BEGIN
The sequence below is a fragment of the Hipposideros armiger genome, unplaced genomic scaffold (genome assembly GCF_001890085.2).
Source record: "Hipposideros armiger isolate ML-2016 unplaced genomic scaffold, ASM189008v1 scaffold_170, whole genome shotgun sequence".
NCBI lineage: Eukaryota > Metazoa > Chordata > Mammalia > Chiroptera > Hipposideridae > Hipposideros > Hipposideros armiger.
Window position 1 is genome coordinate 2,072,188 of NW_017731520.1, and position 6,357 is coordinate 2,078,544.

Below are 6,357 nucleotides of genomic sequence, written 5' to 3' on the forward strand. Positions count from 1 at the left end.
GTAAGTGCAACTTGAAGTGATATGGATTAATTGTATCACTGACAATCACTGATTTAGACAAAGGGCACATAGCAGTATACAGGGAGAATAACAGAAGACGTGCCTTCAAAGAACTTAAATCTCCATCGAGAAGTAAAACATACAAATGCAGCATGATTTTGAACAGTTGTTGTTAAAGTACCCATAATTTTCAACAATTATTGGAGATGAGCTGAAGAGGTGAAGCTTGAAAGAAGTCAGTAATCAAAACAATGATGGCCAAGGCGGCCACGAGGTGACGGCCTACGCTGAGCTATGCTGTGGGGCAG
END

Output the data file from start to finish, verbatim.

The sequence below is a fragment of the Hipposideros armiger genome, unplaced genomic scaffold (genome assembly GCF_001890085.2).
Source record: "Hipposideros armiger isolate ML-2016 unplaced genomic scaffold, ASM189008v1 scaffold_170, whole genome shotgun sequence".
NCBI lineage: Eukaryota > Metazoa > Chordata > Mammalia > Chiroptera > Hipposideridae > Hipposideros > Hipposideros armiger.
Window position 1 is genome coordinate 2,072,188 of NW_017731520.1, and position 6,357 is coordinate 2,078,544.

Below are 6,357 nucleotides of genomic sequence, written 5' to 3' on the forward strand. Positions count from 1 at the left end.
GTAAGTGCAACTTGAAGTGATATGGATTAATTGTATCACTGACAATCACTGATTTAGACAAAGGGCACATAGCAGTATACAGGGAGAATAACAGAAGACGTGCCTTCAAAGAACTTAAATCTCCATCGAGAAGTAAAACATACAAATGCAGCATGATTTTGAACAGTTGTTGTTAAAGTACCCATAATTTTCAACAATTATTGGAGATGAGCTGAAGAGGTGAAGCTTGAAAGAAGTCAGTAATCAAAACAATGATGGCCAAGGCGGCCACGAGGTGACGGCCTACGCTGAGCTATGCTGTGGGGCAG